Heart Attack vs. Heart Failure: Here’s How to Tell the Difference

It is important to protect our hearts and we do not speak figuratively. The heart is the body’s lifeblood — the reason your brain gets oxygen to think, your hands are warm enough to hold, and you can live another day. Still, heart disease is the leading cause of death in the United States, and two major diseases that fall under that umbrella—heart attack and congestive heart failure—are no joke.

But if both conditions are a form of heart disease, what makes them so different? Let’s start with the basics: A heart attack occurs when one of the heart’s arteries suddenly becomes blocked. This prevents oxygen-rich blood from flowing and eventually leads to tissue death, says Dr. April Stempien-Otero, a cardiologist and associate professor of medicine at the UW Medicine Heart Institute, told SELF. Heart failure, on the other hand, develops when the heart doesn’t pump enough blood for the body’s needs, which can result in fluid leaking into the lungs and other areas of the body, according to the National Heart, Lung, and Blood Institute (NHLBI).

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Here’s what you should know about heart attack vs. heart failure, including symptoms, causes, treatments, and what you can do to lower your risk to keep your heart beating.

Heart attack symptoms vs heart failure symptoms

The most common heart attack symptoms are quite different from typical heart failure symptoms. When it comes to a heart attack, you probably have an image in your mind of a person clutching their chest before tripping. While chest pain — particularly chest pressure, tightness, pain, or a feeling of bruising that radiates down the left arm or into the jaw — is a common sign of a heart attack, the NHLBI says the possible symptoms can be more subtle. That’s especially true for women, who are more likely to suffer from nausea or indigestion, cold sweats, and deep, unexplained fatigue, says Dr. Stampien-Otero. Shortness of breath and drowsiness or sudden dizziness can also be warning signs.

Now, the most common symptom of heart failure is shortness of breath, especially with activity, says Dr. Stampien-Otero. activity in this sense it is less about your training and more about your daily activity; Getting off the couch, climbing stairs, or doing other basic movements shouldn’t make you gasp or feel exhausted. This can be a sign of heart failure because when the heart stops pumping efficiently, fluid pools around the lungs; In turn, you may feel breathless and experience swelling in your legs, ankles, or feet in later stages.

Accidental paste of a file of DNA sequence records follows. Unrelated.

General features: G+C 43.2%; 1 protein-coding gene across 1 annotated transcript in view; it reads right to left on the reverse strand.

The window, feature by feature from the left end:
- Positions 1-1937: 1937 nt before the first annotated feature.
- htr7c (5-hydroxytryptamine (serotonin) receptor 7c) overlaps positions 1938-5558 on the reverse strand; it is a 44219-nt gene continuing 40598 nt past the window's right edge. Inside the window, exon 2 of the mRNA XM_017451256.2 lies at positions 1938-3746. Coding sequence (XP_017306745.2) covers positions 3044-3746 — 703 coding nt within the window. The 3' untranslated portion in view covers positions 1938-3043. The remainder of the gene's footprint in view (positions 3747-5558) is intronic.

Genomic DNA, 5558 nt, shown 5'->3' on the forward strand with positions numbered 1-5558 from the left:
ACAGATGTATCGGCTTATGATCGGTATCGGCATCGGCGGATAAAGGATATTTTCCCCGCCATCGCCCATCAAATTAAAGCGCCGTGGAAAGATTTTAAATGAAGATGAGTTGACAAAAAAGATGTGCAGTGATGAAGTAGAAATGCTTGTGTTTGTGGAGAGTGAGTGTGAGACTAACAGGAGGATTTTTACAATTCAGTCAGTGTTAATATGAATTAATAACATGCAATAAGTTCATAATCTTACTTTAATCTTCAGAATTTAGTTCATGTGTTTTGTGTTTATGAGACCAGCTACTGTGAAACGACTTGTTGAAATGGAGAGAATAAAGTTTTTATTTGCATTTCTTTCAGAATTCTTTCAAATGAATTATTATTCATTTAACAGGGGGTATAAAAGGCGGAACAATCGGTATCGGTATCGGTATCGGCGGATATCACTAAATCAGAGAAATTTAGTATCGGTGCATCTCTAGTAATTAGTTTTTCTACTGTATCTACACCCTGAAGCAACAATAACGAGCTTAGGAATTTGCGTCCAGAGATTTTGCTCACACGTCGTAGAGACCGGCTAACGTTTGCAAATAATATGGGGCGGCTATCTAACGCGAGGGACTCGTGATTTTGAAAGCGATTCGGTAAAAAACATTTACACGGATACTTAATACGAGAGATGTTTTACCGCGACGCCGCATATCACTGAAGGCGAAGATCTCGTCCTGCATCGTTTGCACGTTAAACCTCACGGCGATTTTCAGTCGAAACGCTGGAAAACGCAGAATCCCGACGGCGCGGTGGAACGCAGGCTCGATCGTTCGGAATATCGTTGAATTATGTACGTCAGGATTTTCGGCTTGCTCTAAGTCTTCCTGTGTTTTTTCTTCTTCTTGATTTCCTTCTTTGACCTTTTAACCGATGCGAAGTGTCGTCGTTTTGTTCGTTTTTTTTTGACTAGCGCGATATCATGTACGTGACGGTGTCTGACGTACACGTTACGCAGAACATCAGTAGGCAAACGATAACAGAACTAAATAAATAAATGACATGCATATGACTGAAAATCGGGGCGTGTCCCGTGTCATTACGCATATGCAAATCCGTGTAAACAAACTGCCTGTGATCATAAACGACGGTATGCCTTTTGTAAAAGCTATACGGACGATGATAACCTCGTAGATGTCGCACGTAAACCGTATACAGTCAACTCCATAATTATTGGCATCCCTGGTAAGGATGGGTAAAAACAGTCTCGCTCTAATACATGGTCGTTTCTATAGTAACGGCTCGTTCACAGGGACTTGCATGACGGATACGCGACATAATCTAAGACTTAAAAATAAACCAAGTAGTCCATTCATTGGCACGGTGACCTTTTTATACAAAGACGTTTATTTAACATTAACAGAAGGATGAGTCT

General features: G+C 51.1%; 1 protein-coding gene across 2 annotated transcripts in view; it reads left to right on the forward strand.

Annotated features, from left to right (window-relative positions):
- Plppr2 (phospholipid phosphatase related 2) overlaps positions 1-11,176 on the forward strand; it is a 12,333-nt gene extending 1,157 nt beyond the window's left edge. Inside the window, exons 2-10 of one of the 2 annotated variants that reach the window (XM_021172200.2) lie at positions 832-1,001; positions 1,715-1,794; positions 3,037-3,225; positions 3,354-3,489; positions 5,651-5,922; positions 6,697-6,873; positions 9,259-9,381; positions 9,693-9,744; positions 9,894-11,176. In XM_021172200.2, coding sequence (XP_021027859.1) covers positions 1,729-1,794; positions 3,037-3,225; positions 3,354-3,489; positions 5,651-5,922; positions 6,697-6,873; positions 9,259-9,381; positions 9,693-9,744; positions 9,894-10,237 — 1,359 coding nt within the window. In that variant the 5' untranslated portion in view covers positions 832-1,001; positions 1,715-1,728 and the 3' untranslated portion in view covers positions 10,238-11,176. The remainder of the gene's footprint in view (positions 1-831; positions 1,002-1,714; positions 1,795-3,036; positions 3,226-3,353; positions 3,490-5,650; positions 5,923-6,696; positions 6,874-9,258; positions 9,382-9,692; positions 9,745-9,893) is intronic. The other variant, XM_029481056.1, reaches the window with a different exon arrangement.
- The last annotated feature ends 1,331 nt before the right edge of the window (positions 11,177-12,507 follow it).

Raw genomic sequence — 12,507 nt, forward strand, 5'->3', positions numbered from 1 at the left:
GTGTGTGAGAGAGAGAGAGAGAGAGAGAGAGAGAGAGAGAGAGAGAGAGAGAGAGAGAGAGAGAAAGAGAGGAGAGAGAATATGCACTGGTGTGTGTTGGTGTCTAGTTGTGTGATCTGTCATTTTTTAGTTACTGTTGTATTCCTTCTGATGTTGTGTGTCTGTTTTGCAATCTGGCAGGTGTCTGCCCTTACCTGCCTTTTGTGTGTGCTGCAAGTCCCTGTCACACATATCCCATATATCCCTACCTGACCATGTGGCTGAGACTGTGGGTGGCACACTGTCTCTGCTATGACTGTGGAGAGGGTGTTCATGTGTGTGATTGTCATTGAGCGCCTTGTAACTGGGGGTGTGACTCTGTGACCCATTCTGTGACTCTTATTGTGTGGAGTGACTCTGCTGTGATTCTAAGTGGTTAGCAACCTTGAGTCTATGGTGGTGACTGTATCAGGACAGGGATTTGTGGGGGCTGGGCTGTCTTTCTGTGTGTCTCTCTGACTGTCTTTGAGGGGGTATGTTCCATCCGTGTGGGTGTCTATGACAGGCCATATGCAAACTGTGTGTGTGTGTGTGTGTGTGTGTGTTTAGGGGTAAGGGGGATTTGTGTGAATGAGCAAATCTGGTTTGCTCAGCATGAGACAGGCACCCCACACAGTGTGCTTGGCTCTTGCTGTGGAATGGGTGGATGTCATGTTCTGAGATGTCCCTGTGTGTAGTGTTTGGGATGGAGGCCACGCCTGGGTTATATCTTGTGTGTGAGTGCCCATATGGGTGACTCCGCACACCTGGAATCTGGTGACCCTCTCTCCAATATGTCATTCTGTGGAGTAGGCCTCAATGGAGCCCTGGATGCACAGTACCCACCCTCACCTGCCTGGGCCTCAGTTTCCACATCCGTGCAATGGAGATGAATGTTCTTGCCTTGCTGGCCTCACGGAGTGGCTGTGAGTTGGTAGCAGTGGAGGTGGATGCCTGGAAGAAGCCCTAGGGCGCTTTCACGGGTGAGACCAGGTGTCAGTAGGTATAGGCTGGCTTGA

Other possible symptoms of heart failure include persistent cough; swelling in the abdomen; rapid, unexplained weight gain from fluid retention; nausea; loss of appetite; difficulty concentrating; and a fast or irregular heartbeat, according to the Mayo Clinic.

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What are the causes of a heart attack vs. heart failure?

Several factors have been linked to a higher risk of heart attack and heart failure, Jeffrey Teuteberg, MD, cardiologist and division chief of heart failure, cardiac transplantation and mechanical circulatory support at Stanford Medicine, tells SELF. These include metabolic factors such as high blood pressure, high cholesterol, high blood sugar and being taller. The use of substances that can damage the heart, such as tobacco, has also been linked to both conditions. Family history and genetic conditions may also play a role.

According to the Mayo Clinic, some of the biggest risk factors for heart attacks include:

  • Age (45 years or older)
  • lack of physical activity
  • A diet high in sodium or trans fats
  • Tobacco use or excessive alcohol consumption
  • High blood sugar or diabetes
  • high blood pressure or cholesterol
  • Family history of heart attacks
  • extreme stress
  • autoimmune diseases
  • Preeclampsia (a high blood pressure condition during pregnancy)

When it comes to heart failure, a heart attack can be a significant risk factor. That’s because a heart attack can damage the heart, which can cause it to pump less efficiently, says Dr. Teuteberg. People who have had a heart attack are at “a much higher risk of developing the types of heart failure that result in the heart muscle not being squeezed as well,” he explains.

Other common risk factors that can weaken the heart and lead to heart failure are:

  • Coronary heart disease
  • high blood pressure or cholesterol
  • Damaged heart valves
  • damage to the heart muscle
  • inflammation of the heart muscle
  • heart defects you were born with
  • Abnormal heart rhythms
  • blood clots in the lungs
  • Tobacco use or excessive alcohol consumption
  • Severe viral infection or disease
  • Severe allergic reactions
  • sleep apnea
  • diabetes